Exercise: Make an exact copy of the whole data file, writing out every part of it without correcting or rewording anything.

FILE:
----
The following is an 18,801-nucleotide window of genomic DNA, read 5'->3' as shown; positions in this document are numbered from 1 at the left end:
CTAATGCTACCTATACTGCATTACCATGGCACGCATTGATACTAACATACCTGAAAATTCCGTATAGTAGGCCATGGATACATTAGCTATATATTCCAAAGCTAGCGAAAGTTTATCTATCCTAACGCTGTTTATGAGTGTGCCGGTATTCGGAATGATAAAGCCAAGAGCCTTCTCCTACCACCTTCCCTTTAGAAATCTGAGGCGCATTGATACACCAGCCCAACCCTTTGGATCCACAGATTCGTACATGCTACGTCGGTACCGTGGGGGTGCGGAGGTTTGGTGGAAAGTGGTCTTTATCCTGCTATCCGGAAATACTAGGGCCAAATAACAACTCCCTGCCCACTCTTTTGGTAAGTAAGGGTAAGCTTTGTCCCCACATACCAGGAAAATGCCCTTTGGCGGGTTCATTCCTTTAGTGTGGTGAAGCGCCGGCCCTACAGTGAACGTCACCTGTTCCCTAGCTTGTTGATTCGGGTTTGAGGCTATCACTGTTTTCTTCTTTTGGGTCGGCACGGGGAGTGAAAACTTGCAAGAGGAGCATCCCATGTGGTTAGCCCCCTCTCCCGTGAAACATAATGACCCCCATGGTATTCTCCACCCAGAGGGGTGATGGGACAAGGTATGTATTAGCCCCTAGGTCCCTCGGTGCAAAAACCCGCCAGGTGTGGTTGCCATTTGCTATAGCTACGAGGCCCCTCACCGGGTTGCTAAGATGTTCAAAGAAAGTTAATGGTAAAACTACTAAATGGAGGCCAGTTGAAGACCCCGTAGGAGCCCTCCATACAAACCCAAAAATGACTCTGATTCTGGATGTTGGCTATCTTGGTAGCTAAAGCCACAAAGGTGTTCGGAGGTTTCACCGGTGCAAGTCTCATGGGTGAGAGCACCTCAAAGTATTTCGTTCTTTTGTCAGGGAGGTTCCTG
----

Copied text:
The following is an 18,801-nucleotide window of genomic DNA, read 5'->3' as shown; positions in this document are numbered from 1 at the left end:
CTAATGCTACCTATACTGCATTACCATGGCACGCATTGATACTAACATACCTGAAAATTCCGTATAGTAGGCCATGGATACATTAGCTATATATTCCAAAGCTAGCGAAAGTTTATCTATCCTAACGCTGTTTATGAGTGTGCCGGTATTCGGAATGATAAAGCCAAGAGCCTTCTCCTACCACCTTCCCTTTAGAAATCTGAGGCGCATTGATACACCAGCCCAACCCTTTGGATCCACAGATTCGTACATGCTACGTCGGTACCGTGGGGGTGCGGAGGTTTGGTGGAAAGTGGTCTTTATCCTGCTATCCGGAAATACTAGGGCCAAATAACAACTCCCTGCCCACTCTTTTGGTAAGTAAGGGTAAGCTTTGTCCCCACATACCAGGAAAATGCCCTTTGGCGGGTTCATTCCTTTAGTGTGGTGAAGCGCCGGCCCTACAGTGAACGTCACCTGTTCCCTAGCTTGTTGATTCGGGTTTGAGGCTATCACTGTTTTCTTCTTTTGGGTCGGCACGGGGAGTGAAAACTTGCAAGAGGAGCATCCCATGTGGTTAGCCCCCTCTCCCGTGAAACATAATGACCCCCATGGTATTCTCCACCCAGAGGGGTGATGGGACAAGGTATGTATTAGCCCCTAGGTCCCTCGGTGCAAAAACCCGCCAGGTGTGGTTGCCATTTGCTATAGCTACGAGGCCCCTCACCGGGTTGCTAAGATGTTCAAAGAAAGTTAATGGTAAAACTACTAAATGGAGGCCAGTTGAAGACCCCGTAGGAGCCCTCCATACAAACCCAAAAATGACTCTGATTCTGGATGTTGGCTATCTTGGTAGCTAAAGCCACAAAGGTGTTCGGAGGTTTCACCGGTGCAAGTCTCATGGGTGAGAGCACCTCAAAGTATTTCGTTCTTTTGTCAGGGAGGTTCCTG